No, the DOL has stated it will not assert an employment relationship when the primary relationship with the institution is that of a student.
If the faculty member supervises the staff member, this is a violation of policy. You should notify Faculty and Academic Staff Affairs. Supervisors have an active role to play under the policy and cannot delegate that to someone else.
Veterinarians are considered exempt under the practice of medicine exemption regardless of their salary level. See 29 CFR 541.304; Clark v. United Emergency Animal Clinic, Inc., 390 F3d 1124 (9th Cir. 2004). Veterinary residents and interns are also exempt under the medical exemption as long as they have earned the appropriate degree required for practice of their profession. See 29 CFR 541.304(c).
Yes, instructions on the MSU approved time sheet state that in the event the time sheet is used in an electronic manner, the use of the MSU NetID email address will be required as the signature authority for the transaction.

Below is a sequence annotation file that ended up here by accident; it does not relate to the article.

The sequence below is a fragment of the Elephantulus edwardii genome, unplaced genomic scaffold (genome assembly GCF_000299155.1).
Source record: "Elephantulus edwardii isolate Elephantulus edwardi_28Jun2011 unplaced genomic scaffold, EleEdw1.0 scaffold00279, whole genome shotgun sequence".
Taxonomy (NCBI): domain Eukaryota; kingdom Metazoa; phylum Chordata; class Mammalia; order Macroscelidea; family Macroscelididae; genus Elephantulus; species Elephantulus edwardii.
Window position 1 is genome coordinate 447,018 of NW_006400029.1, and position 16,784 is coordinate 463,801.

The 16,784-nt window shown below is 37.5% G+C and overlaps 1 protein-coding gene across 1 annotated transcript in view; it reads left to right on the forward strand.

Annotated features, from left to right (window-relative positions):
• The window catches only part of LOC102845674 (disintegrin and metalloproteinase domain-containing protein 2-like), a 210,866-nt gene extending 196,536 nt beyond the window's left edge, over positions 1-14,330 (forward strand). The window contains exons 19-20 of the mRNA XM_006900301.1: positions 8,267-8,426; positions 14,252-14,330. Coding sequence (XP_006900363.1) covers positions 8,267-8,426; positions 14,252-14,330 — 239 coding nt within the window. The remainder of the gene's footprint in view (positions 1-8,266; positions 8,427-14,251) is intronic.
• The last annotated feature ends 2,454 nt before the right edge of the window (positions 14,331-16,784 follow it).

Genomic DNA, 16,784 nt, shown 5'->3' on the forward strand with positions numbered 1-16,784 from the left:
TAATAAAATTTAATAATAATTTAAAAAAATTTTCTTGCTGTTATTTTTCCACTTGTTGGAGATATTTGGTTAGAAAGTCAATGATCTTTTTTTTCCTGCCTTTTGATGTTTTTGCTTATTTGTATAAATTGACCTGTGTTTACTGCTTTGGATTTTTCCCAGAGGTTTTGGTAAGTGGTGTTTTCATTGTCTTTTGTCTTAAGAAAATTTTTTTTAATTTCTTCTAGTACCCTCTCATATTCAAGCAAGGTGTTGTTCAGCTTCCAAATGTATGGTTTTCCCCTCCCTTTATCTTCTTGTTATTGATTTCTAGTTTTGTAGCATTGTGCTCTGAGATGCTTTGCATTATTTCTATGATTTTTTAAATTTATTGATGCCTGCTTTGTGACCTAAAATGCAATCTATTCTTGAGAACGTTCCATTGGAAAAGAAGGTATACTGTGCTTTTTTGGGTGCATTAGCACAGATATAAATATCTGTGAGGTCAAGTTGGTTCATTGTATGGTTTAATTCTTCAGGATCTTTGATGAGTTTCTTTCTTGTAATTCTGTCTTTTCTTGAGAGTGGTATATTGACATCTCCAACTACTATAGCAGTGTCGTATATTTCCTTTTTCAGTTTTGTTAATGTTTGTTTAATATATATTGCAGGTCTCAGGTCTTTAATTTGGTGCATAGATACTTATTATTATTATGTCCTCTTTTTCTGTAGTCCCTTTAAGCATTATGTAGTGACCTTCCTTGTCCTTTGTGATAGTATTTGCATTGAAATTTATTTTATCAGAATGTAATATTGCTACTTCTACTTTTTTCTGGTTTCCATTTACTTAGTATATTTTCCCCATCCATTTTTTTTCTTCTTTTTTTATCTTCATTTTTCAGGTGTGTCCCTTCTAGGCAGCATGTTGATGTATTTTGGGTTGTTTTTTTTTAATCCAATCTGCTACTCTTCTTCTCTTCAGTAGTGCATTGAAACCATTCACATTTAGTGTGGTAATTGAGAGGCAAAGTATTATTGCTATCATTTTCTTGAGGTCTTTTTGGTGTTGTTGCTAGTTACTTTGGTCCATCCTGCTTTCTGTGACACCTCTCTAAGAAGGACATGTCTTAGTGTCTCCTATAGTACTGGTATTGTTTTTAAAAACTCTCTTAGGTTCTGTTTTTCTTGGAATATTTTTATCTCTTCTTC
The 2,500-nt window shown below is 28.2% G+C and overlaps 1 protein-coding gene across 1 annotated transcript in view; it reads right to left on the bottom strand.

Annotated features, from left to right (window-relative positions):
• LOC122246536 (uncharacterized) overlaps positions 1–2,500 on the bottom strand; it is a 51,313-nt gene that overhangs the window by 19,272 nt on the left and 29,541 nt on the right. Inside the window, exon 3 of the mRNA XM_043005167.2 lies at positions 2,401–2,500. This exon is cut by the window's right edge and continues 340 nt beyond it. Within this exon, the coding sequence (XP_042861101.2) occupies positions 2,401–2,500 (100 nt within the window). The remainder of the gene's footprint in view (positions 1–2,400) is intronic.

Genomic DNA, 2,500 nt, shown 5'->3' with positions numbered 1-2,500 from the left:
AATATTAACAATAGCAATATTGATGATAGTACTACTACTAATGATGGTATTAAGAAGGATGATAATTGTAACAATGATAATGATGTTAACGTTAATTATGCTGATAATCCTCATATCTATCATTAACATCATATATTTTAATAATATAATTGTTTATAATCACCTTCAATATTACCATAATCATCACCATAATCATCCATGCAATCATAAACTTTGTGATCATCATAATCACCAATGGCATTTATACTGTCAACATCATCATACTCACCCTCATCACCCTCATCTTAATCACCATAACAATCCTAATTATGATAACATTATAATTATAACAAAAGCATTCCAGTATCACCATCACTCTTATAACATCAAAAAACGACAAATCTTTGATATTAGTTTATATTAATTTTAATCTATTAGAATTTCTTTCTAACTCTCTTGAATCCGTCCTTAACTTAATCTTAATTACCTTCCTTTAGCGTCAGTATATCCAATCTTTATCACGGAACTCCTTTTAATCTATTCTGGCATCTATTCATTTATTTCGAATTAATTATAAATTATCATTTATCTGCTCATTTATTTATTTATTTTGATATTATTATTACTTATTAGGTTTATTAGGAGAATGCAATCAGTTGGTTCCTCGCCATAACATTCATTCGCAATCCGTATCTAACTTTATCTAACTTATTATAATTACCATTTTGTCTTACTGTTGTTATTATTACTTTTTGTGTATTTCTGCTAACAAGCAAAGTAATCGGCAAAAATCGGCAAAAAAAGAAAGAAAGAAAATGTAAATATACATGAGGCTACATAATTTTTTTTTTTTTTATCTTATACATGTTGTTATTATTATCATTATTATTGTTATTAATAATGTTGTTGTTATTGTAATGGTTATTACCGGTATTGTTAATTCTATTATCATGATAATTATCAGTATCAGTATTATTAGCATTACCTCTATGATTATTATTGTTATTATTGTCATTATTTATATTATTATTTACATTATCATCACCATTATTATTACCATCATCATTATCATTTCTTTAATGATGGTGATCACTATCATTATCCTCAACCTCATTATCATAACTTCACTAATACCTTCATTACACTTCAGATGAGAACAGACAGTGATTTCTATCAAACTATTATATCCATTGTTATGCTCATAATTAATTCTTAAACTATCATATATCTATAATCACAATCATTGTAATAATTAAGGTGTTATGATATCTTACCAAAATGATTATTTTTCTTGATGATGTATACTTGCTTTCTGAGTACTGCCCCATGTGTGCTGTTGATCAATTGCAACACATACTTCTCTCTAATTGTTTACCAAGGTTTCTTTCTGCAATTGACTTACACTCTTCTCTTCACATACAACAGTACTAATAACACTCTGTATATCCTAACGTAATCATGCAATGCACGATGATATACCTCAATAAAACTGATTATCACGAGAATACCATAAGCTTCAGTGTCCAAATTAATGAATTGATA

The FLSA requires records to be kept for each non-exempt worker, including hours worked each day. The way in which time must be kept according to the new FLSA policies is a best practice. It is important to carefully and accurately record time to ensure proper payment of employees. To the extent you have not recorded time this way in the past, it is expected going forward.
Not unless they make below $35,568. Please reference the Time Tracking Chart.
No, non-exempt employees need to be able to track their own time.
Yes. However, going forward, you must complete the Agreement to Accept Compensatory Time in Lieu of Overtime Pay prior to the first time comp time is earned, as well as follow the other requirements contained in the Support Staff Compensatory Time Policy.
Yes, you can require a payout of comp time. However, you cannot require a “use-it-or-lose-it” system. The comp time must be paid at the end of the project, grant, year, etc. In addition, the payout criteria should be communicated to employees ahead of time. You can set your own lower cap on comp time; the Agreement to Accept Compensatory Time in Lieu of Overtime Pay contains an area in which a department can indicate its lower cap.
It is to be retained at the department level for three years. You do not need to send it to HR.